As I am about to leave for Ulaanbaatar, I’m thinking about what sort of things I’ll be looking for in following the campaign in the city, and hopefully a little bit in the countryside as well.
I have previously written that the on-going Enkhbayar saga may promote a more public and frank discussion of corruption in this campaign. Since many Mongolians seem to think of most incumbents as being variously corrupt, particularly members of parliament, I do not necessarily expect these incumbents to voluntarily take on the topic in their campaign events. To the extent that such events allow for some direct interaction with voters, I do expect individual voters to raise this issue in questions.
However, most campaigning that I saw for the 2008 parliamentary election was relatively passive as far as individual voters were concerned with party-organized rallies much more common than direct interaction between candidates and citizens.
Among the parties, I imagine that Civil Will-Green Party is the most likely to emphasize corruption or, perhaps more accurately, anti-corruption. One of my questions in visiting CWGP events will therefore be how central anti-corruption will be to their campaign. Clearly, their campaign will be different from 2008 in that proportional representation offers them a much better chance at significant representation in parliament, beyond their current two members, even though one of these MPs, Enkhbat, has chosen not to run again. If anti-corruption does play a central role in the CWGP campaign, then I will interpret their result as a proxy for the extent to which corruption has become a topic of major concern for voters.
What about the MPRP? I imagine that their electoral support would be split into two categories. On the one hand, traditionalists, particularly in the countryside who will go with the true-and-tested MPRP brand “because they always have”. On the other hand, the MPRP also has some potential to garner support of protest voters and those who are looking for a more forceful voice for populist concerns especially regarding the distribution of revenues derived from the mining boom. I don’t think that the MPRP has much ideological credibility rooted in the original MPRP’s state-socialist past when it comes to redistribution of wealth, especially since Enkhbayar’s corruption trial is unlikely to portray him as a poor fighter for common Mongolians. However, partly because of the perceived (and irregular in some aspects) persecution of Enkhbayar, the MPRP might well emerge as a bit of an anti-big-party vote. In MPRP campaign activities I am therefore looking for populist appeals aimed at the MPP and DP, as well as a relatively unrealistic and simplistic stance vis-a-vis mining revenues. If these turn out to be prominent themes for the MPRP, I will interpret their vote share as a bit of an indication of the rise/decline/fate of populism.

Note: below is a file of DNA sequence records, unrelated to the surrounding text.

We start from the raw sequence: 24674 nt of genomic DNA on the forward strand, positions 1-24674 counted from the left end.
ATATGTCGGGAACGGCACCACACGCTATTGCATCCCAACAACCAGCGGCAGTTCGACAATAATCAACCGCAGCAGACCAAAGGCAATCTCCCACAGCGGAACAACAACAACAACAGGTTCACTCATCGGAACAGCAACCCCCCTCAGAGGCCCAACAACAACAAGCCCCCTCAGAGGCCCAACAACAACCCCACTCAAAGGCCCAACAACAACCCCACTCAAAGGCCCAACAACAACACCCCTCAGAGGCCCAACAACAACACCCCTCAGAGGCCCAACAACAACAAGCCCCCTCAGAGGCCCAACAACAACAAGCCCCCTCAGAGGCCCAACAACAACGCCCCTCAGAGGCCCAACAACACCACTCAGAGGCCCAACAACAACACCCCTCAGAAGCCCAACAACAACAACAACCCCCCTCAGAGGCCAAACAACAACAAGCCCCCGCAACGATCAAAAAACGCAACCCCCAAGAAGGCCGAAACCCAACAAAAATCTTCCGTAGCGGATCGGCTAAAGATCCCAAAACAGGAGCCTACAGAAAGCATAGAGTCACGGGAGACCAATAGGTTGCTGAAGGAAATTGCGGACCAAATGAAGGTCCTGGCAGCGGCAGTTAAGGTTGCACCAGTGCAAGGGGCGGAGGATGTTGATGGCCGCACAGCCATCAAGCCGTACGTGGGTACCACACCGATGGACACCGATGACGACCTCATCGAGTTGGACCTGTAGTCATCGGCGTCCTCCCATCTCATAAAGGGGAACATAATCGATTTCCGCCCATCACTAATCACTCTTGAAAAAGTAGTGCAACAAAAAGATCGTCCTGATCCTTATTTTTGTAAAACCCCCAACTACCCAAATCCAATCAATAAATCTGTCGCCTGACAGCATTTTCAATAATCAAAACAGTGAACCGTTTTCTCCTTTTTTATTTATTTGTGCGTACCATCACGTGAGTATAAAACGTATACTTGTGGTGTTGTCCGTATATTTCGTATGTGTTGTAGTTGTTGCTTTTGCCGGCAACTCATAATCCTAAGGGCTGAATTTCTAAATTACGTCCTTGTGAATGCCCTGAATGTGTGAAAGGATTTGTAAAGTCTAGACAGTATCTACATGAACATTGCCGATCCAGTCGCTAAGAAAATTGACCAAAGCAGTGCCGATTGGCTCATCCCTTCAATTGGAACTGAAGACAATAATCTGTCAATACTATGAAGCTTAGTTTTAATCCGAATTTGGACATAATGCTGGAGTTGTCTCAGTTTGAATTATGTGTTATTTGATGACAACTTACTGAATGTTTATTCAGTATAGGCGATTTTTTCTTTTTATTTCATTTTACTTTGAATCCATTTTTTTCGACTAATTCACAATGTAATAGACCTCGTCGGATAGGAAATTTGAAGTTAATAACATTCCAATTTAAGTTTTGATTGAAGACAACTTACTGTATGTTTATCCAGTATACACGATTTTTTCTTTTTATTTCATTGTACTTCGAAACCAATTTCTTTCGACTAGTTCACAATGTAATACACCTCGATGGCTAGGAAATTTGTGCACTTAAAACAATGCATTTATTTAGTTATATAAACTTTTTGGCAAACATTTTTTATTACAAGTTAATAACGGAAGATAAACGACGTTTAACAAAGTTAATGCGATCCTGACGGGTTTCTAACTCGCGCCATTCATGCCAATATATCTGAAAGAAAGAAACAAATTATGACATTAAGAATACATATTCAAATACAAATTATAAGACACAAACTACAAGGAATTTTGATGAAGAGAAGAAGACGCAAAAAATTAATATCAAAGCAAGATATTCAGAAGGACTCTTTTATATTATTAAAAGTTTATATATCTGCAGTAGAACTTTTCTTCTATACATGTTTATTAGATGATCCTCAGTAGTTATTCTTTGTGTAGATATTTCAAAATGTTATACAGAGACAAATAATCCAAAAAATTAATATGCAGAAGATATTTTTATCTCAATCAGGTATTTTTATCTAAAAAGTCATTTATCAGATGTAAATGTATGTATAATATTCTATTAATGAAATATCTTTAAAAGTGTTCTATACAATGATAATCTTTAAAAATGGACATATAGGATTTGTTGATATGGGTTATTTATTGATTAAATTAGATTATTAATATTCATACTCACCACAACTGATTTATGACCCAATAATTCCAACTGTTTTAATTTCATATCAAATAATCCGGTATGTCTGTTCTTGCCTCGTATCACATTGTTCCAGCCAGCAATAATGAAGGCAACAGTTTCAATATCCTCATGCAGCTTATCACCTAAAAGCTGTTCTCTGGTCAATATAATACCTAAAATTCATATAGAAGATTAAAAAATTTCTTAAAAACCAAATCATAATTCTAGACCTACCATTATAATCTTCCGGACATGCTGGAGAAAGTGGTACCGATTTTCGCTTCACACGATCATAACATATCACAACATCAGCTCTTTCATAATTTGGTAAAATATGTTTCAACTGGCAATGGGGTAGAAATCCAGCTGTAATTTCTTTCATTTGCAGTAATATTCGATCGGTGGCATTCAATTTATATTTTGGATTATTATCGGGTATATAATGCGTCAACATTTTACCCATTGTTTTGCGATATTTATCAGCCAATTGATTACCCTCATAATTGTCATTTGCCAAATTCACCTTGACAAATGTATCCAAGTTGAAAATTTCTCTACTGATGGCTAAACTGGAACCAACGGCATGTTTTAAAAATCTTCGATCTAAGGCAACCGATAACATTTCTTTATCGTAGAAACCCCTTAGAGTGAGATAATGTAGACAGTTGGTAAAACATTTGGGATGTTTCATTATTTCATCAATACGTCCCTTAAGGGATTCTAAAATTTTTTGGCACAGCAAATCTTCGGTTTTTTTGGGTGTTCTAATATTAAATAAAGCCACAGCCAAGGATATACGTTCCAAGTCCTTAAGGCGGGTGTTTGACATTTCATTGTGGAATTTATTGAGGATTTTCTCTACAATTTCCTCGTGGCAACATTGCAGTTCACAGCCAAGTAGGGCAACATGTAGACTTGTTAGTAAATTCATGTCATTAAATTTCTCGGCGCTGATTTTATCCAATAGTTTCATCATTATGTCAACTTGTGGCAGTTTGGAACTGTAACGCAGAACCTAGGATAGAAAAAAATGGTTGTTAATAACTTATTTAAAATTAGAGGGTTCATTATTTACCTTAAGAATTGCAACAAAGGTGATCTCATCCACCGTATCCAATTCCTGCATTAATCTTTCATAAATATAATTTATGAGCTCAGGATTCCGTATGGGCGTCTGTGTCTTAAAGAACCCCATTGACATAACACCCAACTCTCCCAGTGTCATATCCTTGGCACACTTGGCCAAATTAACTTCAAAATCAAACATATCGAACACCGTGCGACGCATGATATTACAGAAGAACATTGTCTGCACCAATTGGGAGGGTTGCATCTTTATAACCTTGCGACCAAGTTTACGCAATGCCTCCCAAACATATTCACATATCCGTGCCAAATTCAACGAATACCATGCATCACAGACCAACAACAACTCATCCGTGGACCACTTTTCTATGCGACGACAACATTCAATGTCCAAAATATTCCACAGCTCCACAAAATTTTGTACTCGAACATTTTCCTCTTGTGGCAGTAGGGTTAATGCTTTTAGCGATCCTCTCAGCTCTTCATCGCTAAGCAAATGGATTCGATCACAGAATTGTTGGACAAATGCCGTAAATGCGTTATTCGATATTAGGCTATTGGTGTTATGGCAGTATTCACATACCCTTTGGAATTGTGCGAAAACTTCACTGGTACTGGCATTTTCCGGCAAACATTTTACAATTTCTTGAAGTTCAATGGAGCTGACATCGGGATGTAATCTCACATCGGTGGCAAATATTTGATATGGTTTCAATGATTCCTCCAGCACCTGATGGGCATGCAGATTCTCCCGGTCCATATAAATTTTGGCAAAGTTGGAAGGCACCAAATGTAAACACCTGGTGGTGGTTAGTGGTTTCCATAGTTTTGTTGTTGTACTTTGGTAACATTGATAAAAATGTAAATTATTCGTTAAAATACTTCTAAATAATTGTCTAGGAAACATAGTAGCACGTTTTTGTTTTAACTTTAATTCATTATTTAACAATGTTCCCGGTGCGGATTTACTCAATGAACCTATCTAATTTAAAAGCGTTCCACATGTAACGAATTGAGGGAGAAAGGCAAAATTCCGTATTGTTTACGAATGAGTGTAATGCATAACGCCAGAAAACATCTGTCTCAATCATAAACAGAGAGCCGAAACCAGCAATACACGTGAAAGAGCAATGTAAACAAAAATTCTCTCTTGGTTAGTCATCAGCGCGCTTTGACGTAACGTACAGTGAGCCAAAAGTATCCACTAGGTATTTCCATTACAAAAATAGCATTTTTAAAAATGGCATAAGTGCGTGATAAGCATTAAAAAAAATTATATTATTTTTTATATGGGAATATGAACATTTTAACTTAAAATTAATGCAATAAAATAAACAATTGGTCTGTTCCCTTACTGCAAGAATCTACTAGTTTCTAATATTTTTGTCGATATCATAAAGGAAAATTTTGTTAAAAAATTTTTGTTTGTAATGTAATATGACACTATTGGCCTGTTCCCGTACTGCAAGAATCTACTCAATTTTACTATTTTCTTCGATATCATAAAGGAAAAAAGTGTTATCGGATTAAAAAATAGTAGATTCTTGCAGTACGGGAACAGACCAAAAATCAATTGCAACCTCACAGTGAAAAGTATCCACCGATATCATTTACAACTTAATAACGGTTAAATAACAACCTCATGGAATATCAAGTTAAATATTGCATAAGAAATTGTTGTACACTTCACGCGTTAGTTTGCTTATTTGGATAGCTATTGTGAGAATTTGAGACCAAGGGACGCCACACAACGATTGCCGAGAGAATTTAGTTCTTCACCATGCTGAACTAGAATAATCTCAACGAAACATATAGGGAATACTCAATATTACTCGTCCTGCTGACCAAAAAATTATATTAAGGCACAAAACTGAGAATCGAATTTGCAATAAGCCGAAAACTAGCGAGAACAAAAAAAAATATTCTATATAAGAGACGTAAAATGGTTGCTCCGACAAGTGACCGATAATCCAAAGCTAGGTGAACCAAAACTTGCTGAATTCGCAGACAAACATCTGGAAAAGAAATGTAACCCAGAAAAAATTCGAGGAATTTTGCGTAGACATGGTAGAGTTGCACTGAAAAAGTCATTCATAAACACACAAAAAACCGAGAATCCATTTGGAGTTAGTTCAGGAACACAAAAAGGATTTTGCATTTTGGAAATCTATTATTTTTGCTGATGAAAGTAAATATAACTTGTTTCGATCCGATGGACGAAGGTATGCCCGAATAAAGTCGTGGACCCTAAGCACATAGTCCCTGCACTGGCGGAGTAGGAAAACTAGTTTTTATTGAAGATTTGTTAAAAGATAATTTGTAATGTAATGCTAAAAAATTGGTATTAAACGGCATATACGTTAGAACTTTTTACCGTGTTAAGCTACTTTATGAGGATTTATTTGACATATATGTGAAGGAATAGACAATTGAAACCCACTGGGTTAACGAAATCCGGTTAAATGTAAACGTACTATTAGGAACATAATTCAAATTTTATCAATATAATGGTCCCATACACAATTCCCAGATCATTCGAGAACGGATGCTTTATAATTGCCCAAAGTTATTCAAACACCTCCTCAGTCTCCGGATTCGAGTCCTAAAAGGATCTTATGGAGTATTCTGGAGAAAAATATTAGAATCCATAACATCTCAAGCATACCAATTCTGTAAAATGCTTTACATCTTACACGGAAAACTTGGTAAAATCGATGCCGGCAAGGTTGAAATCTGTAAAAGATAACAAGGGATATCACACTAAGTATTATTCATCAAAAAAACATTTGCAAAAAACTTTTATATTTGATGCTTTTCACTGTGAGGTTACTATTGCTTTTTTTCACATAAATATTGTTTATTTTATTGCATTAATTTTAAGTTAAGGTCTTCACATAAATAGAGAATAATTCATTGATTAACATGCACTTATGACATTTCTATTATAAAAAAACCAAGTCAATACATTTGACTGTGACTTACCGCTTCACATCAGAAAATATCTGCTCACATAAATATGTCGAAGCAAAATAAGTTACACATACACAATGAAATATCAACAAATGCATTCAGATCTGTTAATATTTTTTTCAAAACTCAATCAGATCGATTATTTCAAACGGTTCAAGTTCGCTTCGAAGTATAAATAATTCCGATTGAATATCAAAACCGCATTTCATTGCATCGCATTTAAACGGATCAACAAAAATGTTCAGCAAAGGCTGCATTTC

What about voter participation? This has steadily declined from 95% (1992) to 76% (2008). This trend may continue, though perhaps the simpler voting format (unlike the multi-member multi-vote set-up in 2008) and the information efforts of the General Election Commission may make voters’ options clear enough that no one would stay away because of a lack of understanding.
It is still a little unclear (perhaps only to me) how the new biometric identification cards will have an impact on turnout. One of the challenges in 2008 and also in the presidential election in 2009 was voters who had moved, but failed to register their move with the authorities. I am not sure whether the identification cards will make it easier for local officials to let cases like that vote and thus raise the turn-out. Given these factors, I would expect turnout in the 70s% with the low 70s suggested some disappointment in democratic governance, perhaps, while the high 70s suggesting a more engaged electorate.
In its June 14 Politbarometer, Sant Maral reported that 82% of Mongolians expressed their intention to vote. That would be a terrific turnout, of course.